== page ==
Augusto Boal (16 March 1931 – 2 May 2009) was a Brazilian author, playwright and director who served one term as city councillor in Rio de Janeiro from 1993 to 1997. He is most well known as the founder of Theatre of the Oppressed, a dramatic form of popular education, now used by social movements in more than 70 countries.
Games for Actors and on-Actors (1992)Edit
- It is forbidden to walk on the grass. It is not forbidden to fly over the grass.
- [In] its most archaic sense, theatre is the capacity possessed by human beings—and not by animals—to observe themselves in action. Humans are capable of seeing themselves in the act of seeing, of thinking their emotions, of being moved by their thoughts. They can see themselves here and imagine themselves there; they can see themselves today and imagine themselves tomorrow. This is why humans are able to identify (themselves and others) and not merely to recognise.
- Page xxvi
- The Theatre of the Oppressed is theatre in this most archaic application of the word. In this usage, all human beings are Actors (they act!) and Spectators (they observe!).”
- Page xxx
- Theatre is a form of knowledge; it should and can also be a means of transforming society. Theatre can help us build our future, rather than just waiting for it.
- Page xxxi
- When does a session of The Theatre of the Oppressed end? Never – since the objective is not to close a cycle, to generate a catharsis, or to end a development. On the contrary, its objective is to encourage autonomous activity, to set a process in motion, to stimulate transformative creativity, to change spectators into protagonists. And it is precisely for these reasons that the Theatre of the Oppressed should be the initiator of changes the culmination of which is not the aesthetic phenomenon but real life.
- Page 245
- In truth the Theatre of the Oppressed has no end, because everything which happens in it must extend into life….The Theatre of the Oppressed is located precisely on the frontier between fiction and reality – and this border must be crossed. If the show starts in fiction, its objective is to become integrated into reality, into life. Now in 1992, when so many certainties have become so many doubts, when so many dreams have withered on exposure to sunlight, and so many hopes have become as many deceptions – now that we are living through times and situations of great perplexity, full of doubts and uncertainties, now more than ever I believe it is time for a theatre which, at its best, will ask the right questions at the right times. Let us be democratic and ask our audiences to tell us their desires, and let us show them alternatives. Let us hope that one day – please, not too far in the future – we’ll be able to convince or force our governments, our leaders, to do the same; to ask their audiences – us – what they should do, so as to make this world a place to live and be happy in – yes, it is possible – rather than just a vast market in which we sell our goods and our souls. Let’s hope. Let’s work for it!
- Pages 246-247
- Wouldn’t it be wonderful to see a dance piece where the dancers danced in the first act and in the second showed the audience how to dance? Wouldn’t it be wonderful to see a musical where in the first act the actors sang and in the second we all sang together?...This is...how artists should be—we should be creators and also teach the public how to be creators, how to make art, so that we may all use that art together.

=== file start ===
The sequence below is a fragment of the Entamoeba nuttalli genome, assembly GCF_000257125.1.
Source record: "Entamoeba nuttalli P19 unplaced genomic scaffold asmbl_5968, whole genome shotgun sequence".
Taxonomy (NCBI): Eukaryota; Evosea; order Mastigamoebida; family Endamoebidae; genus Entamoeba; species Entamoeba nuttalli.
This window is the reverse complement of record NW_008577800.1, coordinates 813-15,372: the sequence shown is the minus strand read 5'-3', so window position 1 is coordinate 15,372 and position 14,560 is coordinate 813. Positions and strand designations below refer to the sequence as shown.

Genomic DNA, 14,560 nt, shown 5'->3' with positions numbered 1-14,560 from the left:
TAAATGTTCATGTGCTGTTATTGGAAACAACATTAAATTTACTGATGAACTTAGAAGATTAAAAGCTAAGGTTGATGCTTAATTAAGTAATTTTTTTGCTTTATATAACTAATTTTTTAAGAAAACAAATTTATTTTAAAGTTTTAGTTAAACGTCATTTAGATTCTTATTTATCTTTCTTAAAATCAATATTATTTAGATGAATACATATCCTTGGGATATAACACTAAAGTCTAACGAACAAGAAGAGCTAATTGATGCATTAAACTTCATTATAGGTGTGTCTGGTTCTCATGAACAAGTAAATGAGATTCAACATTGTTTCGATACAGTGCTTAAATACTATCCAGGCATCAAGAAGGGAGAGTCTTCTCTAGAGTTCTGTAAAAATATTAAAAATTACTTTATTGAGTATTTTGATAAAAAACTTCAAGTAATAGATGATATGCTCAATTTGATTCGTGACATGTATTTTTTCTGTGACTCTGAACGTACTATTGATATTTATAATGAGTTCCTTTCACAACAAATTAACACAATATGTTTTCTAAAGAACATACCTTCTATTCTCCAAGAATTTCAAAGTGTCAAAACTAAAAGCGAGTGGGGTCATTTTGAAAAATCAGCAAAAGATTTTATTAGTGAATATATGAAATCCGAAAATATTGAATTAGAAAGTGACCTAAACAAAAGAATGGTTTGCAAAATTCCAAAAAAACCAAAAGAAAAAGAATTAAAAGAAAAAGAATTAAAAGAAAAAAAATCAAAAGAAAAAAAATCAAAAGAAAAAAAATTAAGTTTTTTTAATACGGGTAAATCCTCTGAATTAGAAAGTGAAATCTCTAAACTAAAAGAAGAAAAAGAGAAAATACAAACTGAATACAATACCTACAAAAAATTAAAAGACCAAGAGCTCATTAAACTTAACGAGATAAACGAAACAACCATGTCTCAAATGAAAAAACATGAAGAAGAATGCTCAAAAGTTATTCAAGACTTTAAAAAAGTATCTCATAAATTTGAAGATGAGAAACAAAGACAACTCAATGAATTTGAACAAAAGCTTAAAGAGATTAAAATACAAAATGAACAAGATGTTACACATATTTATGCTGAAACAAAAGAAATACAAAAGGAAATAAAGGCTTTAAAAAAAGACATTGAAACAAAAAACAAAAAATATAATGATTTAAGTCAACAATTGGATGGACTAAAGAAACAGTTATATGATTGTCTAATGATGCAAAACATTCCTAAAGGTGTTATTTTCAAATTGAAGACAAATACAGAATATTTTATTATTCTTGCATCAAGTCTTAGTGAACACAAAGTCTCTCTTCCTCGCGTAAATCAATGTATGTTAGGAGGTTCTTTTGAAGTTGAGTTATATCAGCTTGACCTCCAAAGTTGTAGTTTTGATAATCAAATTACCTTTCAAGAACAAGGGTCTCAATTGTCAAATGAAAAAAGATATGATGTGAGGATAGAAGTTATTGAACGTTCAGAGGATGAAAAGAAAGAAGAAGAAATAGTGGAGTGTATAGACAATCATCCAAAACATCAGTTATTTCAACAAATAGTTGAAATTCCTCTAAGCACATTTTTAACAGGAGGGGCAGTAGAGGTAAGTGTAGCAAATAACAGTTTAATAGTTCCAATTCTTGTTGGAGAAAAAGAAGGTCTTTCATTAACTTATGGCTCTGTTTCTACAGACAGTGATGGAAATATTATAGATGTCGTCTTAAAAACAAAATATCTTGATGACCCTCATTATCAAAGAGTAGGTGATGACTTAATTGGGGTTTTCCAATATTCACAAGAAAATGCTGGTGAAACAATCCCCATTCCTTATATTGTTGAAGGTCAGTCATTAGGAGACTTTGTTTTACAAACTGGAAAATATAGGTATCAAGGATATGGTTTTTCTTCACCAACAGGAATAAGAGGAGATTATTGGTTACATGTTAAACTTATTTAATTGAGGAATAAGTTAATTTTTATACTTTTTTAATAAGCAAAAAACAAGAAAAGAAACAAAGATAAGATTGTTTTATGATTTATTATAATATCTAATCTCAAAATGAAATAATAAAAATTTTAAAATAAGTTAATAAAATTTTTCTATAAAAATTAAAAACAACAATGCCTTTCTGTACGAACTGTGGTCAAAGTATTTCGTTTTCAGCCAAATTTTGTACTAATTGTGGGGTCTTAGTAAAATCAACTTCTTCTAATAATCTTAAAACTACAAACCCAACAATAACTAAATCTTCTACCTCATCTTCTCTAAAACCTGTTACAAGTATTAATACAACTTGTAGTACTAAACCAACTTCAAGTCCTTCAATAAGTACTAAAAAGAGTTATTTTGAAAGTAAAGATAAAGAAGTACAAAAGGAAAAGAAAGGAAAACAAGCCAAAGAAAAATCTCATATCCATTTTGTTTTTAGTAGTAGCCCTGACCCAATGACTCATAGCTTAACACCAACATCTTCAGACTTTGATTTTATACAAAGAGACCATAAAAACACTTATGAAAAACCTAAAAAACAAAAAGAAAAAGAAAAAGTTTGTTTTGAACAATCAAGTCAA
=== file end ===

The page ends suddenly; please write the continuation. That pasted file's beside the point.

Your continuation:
The Rainbow of Desire (1995)Edit
- Theatre has nothing to do with buildings or other physical constructions. Theatre- or theatricality - is the capacity, this human property which allows man to observe himself in action, in activity. The self-knowledge thus acquired allows him to be the subject (the one who observes) of another subject (the one who acts). It allows him to imagine variations of his action, to study alternatives. Man can see himself in the act of seeing, in the act of acting, in the act of feeling, the act of thinking. Feel himself feeling, think himself thinking.
- Page 13
Hamlet and the Baker's Son (2001)Edit
- Biographies smack of the end, the final utterances. Mission accomplished. I, by contrast, am always at the start of some new path or other. I want more. More, more. I am given to excess. It would be awkward to talk about myself: in what I do, the important thing is the deed, not the doer. When all is said and done, who am I? What use am I?
Aesthetics of the Oppressed (2006)Edit
- We must all do theatre – to find out who we are, and to discover who we could become.
"To resist, it is not enough to say No – it is necessary to desire!
- I believe in democracy, but in real democracy, not a phony democracy in which just powerful people can speak. For me, in a democracy everyone speaks.
- Enight, Robert. “To Dynamize the Audience: Interview with Augusto Boal.” Canadian Theatre Review 47 (Summer 1986): 41-49.
World Theater Day Message, Geneva, Switzerland (March 27th, 2009)Edit
- When we look beyond appearances, we see oppressors and oppressed people, in all societies, ethnic groups, genders, social classes and casts; we see an unfair and cruel world. We have to create another world because we know it is possible. But it is up to us to build this other world with our hands and by acting on the stage and in our own life.
- We are all actors: being a citizen is not living in society, it is changing it."